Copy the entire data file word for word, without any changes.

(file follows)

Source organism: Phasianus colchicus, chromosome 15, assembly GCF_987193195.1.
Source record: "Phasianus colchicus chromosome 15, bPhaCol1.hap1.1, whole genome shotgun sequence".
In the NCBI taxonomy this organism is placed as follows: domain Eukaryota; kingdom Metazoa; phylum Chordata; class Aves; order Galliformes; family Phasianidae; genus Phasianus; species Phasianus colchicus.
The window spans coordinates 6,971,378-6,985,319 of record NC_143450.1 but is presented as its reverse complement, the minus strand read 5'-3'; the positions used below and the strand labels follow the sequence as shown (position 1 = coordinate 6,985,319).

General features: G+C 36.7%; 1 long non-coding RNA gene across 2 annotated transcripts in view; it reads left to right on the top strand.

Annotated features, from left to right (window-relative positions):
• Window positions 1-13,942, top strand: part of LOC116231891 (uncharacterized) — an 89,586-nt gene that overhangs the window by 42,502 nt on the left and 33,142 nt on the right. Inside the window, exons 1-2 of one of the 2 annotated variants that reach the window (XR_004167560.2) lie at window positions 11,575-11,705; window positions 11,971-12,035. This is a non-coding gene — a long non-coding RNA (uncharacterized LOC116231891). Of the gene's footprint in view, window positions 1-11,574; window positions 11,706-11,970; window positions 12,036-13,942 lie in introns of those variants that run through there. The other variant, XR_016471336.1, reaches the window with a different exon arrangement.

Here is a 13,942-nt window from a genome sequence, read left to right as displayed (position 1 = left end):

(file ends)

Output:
Source organism: Phasianus colchicus, chromosome 15, assembly GCF_987193195.1.
Source record: "Phasianus colchicus chromosome 15, bPhaCol1.hap1.1, whole genome shotgun sequence".
In the NCBI taxonomy this organism is placed as follows: domain Eukaryota; kingdom Metazoa; phylum Chordata; class Aves; order Galliformes; family Phasianidae; genus Phasianus; species Phasianus colchicus.
The window spans coordinates 6,971,378-6,985,319 of record NC_143450.1 but is presented as its reverse complement, the minus strand read 5'-3'; the positions used below and the strand labels follow the sequence as shown (position 1 = coordinate 6,985,319).

General features: G+C 36.7%; 1 long non-coding RNA gene across 2 annotated transcripts in view; it reads left to right on the top strand.

Annotated features, from left to right (window-relative positions):
• Window positions 1-13,942, top strand: part of LOC116231891 (uncharacterized) — an 89,586-nt gene that overhangs the window by 42,502 nt on the left and 33,142 nt on the right. Inside the window, exons 1-2 of one of the 2 annotated variants that reach the window (XR_004167560.2) lie at window positions 11,575-11,705; window positions 11,971-12,035. This is a non-coding gene — a long non-coding RNA (uncharacterized LOC116231891). Of the gene's footprint in view, window positions 1-11,574; window positions 11,706-11,970; window positions 12,036-13,942 lie in introns of those variants that run through there. The other variant, XR_016471336.1, reaches the window with a different exon arrangement.

Here is a 13,942-nt window from a genome sequence, read left to right as displayed (position 1 = left end):